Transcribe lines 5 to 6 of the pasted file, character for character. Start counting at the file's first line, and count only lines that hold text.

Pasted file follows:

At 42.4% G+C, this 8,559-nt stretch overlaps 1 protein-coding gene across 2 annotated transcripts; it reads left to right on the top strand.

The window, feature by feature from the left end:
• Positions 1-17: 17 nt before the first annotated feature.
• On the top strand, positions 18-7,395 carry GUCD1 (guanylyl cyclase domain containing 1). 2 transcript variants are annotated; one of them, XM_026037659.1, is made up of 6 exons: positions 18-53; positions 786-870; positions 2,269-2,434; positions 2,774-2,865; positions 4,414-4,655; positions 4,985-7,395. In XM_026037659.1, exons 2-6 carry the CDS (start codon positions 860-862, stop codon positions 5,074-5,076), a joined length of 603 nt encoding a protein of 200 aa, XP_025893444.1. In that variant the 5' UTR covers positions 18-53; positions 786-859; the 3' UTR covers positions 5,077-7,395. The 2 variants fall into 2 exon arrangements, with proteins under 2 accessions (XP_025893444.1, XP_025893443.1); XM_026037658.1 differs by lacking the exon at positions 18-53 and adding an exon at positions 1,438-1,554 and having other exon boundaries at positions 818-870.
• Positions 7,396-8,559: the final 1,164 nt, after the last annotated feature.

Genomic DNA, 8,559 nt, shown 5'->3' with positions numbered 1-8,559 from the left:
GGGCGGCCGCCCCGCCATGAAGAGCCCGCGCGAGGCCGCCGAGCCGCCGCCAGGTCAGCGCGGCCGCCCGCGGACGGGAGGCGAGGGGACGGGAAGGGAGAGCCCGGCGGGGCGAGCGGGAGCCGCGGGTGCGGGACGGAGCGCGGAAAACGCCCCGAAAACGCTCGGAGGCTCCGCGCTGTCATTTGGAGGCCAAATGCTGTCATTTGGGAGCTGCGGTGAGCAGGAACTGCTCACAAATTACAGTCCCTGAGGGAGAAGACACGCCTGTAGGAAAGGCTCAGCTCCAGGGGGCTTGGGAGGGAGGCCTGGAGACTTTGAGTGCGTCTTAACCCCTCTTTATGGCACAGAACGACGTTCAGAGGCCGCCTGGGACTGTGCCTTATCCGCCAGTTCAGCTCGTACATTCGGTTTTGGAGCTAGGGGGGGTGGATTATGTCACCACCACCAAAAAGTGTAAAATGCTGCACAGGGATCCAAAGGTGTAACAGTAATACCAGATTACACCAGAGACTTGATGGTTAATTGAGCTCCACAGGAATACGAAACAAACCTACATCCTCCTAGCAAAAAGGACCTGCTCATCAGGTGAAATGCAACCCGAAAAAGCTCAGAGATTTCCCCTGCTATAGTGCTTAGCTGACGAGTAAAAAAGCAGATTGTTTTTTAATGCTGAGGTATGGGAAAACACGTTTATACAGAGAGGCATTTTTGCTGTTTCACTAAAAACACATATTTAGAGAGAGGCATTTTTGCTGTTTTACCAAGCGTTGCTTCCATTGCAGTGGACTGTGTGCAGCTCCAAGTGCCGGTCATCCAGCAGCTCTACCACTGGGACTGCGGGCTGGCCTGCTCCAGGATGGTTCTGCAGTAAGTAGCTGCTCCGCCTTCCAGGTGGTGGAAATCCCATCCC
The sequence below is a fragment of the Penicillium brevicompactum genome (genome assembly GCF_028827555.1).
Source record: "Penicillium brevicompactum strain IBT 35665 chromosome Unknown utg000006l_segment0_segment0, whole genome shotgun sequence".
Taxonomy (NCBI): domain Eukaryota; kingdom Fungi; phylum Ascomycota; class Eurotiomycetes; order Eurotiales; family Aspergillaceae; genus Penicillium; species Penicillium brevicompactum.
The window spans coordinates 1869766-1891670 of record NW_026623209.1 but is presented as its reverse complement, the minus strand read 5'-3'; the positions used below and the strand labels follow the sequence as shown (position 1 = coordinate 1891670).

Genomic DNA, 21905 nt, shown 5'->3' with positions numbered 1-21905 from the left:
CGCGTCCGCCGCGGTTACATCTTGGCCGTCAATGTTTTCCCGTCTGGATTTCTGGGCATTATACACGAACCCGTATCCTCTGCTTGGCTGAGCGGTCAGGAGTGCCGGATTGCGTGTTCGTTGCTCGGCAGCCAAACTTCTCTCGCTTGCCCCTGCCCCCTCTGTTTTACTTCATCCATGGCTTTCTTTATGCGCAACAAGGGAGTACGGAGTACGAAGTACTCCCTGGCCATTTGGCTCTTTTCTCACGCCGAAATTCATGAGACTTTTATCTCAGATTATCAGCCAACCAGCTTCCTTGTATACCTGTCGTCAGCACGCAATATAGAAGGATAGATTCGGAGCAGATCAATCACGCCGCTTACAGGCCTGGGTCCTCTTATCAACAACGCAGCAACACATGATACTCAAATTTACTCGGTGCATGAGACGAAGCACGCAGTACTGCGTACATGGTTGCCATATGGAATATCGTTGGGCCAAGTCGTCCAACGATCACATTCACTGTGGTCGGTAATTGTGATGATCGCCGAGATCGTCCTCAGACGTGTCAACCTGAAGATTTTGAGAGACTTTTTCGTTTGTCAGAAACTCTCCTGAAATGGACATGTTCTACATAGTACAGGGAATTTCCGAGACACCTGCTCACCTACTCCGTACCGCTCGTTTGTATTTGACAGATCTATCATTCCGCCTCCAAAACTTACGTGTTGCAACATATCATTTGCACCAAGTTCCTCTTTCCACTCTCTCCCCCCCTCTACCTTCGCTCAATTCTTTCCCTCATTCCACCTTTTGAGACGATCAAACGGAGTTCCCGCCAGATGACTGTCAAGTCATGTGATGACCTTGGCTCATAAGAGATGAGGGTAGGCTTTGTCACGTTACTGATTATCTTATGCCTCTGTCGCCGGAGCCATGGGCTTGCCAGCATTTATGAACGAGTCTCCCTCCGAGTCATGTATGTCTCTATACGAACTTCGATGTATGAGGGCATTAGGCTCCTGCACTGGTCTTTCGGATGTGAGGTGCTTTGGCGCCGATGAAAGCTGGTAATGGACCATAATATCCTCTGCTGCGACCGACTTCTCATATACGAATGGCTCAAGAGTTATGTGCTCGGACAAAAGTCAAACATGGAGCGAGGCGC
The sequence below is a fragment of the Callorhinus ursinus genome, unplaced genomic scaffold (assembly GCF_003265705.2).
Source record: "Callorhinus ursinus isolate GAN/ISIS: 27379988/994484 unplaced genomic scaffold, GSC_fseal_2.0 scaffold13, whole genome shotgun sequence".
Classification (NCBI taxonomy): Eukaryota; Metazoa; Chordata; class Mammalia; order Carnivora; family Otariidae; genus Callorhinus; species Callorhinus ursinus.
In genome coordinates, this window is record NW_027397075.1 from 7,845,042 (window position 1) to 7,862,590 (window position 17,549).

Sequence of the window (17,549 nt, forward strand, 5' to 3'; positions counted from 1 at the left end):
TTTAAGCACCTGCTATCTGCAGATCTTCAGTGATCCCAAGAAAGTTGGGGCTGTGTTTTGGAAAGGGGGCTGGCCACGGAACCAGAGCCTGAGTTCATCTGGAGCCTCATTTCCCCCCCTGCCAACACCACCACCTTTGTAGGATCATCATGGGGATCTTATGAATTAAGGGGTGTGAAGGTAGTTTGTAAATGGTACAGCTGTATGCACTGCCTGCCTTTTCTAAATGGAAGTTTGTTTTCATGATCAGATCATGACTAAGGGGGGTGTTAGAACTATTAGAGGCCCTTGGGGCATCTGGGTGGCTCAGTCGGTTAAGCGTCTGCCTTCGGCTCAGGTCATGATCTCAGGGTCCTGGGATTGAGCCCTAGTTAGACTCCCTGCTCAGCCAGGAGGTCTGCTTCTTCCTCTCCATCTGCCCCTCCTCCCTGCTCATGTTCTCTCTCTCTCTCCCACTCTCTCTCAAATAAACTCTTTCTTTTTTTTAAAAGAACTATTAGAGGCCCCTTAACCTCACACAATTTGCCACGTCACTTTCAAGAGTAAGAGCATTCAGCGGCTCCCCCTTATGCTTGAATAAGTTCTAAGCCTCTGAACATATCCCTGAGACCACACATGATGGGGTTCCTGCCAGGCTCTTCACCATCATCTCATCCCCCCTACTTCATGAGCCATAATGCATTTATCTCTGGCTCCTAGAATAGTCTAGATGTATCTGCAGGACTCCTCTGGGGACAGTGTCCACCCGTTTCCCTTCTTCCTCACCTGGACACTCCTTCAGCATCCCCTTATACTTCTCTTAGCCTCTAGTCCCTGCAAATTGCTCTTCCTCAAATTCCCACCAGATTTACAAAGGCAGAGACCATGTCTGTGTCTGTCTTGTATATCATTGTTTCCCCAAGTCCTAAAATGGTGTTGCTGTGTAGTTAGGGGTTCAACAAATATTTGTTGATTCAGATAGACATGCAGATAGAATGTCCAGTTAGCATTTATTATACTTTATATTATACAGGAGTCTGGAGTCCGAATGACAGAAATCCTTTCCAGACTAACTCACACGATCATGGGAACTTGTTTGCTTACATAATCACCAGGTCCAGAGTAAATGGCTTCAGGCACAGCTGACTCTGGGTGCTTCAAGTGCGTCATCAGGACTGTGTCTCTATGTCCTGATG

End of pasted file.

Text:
• Positions 7,396-8,559: the final 1,164 nt, after the last annotated feature.

Genomic DNA, 8,559 nt, shown 5'->3' with positions numbered 1-8,559 from the left: